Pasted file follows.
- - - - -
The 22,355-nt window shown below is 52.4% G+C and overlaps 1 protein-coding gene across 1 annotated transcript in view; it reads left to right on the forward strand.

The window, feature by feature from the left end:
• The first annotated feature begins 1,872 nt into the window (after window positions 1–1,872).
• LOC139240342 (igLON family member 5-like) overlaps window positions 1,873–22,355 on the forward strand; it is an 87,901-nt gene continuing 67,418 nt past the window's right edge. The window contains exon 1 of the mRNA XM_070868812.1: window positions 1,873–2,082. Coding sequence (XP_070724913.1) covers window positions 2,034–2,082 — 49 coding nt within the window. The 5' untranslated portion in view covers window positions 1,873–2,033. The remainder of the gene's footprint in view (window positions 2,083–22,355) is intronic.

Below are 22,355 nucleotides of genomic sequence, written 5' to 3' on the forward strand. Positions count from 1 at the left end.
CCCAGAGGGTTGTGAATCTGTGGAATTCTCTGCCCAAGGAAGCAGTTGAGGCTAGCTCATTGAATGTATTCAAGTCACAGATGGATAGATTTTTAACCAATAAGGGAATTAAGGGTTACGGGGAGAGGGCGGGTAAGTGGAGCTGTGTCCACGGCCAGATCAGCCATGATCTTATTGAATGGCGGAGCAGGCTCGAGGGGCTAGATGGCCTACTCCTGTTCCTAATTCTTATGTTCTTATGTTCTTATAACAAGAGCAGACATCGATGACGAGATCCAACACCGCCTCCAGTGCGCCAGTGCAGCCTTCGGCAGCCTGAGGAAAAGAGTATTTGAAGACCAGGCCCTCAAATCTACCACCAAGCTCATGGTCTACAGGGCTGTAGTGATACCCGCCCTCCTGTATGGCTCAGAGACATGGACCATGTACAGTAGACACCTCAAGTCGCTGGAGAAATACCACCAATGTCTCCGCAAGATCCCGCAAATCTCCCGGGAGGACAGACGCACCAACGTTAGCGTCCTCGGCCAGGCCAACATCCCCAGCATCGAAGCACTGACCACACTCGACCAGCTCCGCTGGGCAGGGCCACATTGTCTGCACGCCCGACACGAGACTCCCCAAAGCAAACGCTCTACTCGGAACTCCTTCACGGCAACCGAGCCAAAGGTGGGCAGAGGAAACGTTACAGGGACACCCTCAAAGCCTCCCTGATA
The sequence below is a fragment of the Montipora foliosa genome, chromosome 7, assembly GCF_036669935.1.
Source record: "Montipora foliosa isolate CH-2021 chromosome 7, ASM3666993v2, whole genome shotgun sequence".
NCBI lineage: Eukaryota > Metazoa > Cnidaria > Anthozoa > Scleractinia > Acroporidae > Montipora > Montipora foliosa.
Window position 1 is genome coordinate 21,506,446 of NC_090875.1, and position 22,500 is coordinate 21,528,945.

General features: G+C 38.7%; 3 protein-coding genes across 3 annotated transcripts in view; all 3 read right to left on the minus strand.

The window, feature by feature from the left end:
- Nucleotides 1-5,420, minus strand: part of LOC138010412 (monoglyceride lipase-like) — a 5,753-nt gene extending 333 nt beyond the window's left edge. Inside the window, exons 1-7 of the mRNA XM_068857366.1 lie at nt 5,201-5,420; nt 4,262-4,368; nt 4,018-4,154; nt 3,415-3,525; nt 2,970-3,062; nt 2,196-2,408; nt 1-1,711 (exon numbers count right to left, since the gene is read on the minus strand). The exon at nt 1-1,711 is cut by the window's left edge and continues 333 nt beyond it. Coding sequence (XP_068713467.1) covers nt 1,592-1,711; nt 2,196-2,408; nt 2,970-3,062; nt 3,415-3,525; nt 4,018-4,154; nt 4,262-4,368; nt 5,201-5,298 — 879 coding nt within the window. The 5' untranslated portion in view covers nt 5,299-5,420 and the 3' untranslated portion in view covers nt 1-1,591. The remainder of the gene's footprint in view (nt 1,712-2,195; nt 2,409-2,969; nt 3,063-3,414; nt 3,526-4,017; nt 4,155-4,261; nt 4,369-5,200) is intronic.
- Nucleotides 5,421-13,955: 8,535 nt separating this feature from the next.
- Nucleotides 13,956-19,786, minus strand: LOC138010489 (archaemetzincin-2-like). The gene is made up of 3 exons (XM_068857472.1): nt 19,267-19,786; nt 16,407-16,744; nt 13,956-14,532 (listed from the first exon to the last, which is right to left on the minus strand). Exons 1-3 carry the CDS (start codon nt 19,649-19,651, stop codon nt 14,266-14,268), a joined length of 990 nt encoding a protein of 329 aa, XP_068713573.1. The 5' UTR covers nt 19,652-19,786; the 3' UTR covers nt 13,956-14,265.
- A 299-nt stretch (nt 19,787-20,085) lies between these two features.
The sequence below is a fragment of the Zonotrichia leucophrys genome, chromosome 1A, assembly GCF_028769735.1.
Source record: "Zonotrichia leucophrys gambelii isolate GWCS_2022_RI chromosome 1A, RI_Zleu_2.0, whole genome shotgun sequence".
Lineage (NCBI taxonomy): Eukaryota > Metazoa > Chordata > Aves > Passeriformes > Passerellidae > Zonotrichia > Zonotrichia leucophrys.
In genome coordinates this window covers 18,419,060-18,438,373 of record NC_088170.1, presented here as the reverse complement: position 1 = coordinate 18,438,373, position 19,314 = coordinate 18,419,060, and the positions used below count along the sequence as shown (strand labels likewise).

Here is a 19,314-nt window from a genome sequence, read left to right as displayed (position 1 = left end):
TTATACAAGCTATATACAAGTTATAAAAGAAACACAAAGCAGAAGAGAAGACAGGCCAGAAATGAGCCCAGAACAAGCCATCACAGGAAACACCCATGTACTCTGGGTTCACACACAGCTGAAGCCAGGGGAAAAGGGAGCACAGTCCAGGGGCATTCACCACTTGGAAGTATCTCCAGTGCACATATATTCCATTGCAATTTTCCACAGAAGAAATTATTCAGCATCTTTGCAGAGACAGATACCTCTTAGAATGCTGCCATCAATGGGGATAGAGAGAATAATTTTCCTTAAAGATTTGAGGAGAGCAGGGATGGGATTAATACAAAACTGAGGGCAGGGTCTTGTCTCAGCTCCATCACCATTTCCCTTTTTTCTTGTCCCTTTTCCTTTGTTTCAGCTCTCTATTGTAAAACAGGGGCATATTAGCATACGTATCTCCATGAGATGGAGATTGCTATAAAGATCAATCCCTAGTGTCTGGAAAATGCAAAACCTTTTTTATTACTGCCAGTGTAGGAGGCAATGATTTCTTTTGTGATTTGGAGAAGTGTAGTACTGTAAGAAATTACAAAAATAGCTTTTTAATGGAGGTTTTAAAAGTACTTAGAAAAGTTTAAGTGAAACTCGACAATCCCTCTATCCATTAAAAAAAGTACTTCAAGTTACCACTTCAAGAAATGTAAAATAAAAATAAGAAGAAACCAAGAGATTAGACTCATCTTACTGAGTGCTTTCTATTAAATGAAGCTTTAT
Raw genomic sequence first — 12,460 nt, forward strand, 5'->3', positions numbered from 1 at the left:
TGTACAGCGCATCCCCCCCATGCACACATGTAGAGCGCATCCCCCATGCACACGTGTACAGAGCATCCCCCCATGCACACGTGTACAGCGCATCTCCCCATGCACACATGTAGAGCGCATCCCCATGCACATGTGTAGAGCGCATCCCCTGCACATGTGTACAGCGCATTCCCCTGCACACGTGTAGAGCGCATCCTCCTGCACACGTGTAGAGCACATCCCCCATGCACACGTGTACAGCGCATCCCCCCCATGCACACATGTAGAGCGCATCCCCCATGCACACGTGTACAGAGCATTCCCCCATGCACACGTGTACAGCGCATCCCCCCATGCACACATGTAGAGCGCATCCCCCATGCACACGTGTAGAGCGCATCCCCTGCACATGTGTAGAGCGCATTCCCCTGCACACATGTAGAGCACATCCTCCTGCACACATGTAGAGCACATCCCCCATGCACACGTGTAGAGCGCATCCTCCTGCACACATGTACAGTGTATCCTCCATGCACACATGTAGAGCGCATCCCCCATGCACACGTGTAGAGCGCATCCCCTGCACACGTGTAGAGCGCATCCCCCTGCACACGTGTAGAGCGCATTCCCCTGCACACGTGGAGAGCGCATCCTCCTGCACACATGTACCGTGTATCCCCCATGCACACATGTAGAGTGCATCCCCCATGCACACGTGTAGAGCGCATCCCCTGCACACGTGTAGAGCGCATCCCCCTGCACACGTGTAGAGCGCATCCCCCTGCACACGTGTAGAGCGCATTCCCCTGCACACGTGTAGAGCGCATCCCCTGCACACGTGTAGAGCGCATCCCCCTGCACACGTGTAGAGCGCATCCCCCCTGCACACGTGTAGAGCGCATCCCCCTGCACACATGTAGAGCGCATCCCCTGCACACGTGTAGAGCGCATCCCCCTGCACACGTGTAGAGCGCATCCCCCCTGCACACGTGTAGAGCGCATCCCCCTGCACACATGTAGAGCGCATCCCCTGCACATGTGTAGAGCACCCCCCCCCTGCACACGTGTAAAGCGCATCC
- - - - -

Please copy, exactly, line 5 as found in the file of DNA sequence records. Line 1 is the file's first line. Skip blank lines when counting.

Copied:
Below are 22,355 nucleotides of genomic sequence, written 5' to 3' on the forward strand. Positions count from 1 at the left end.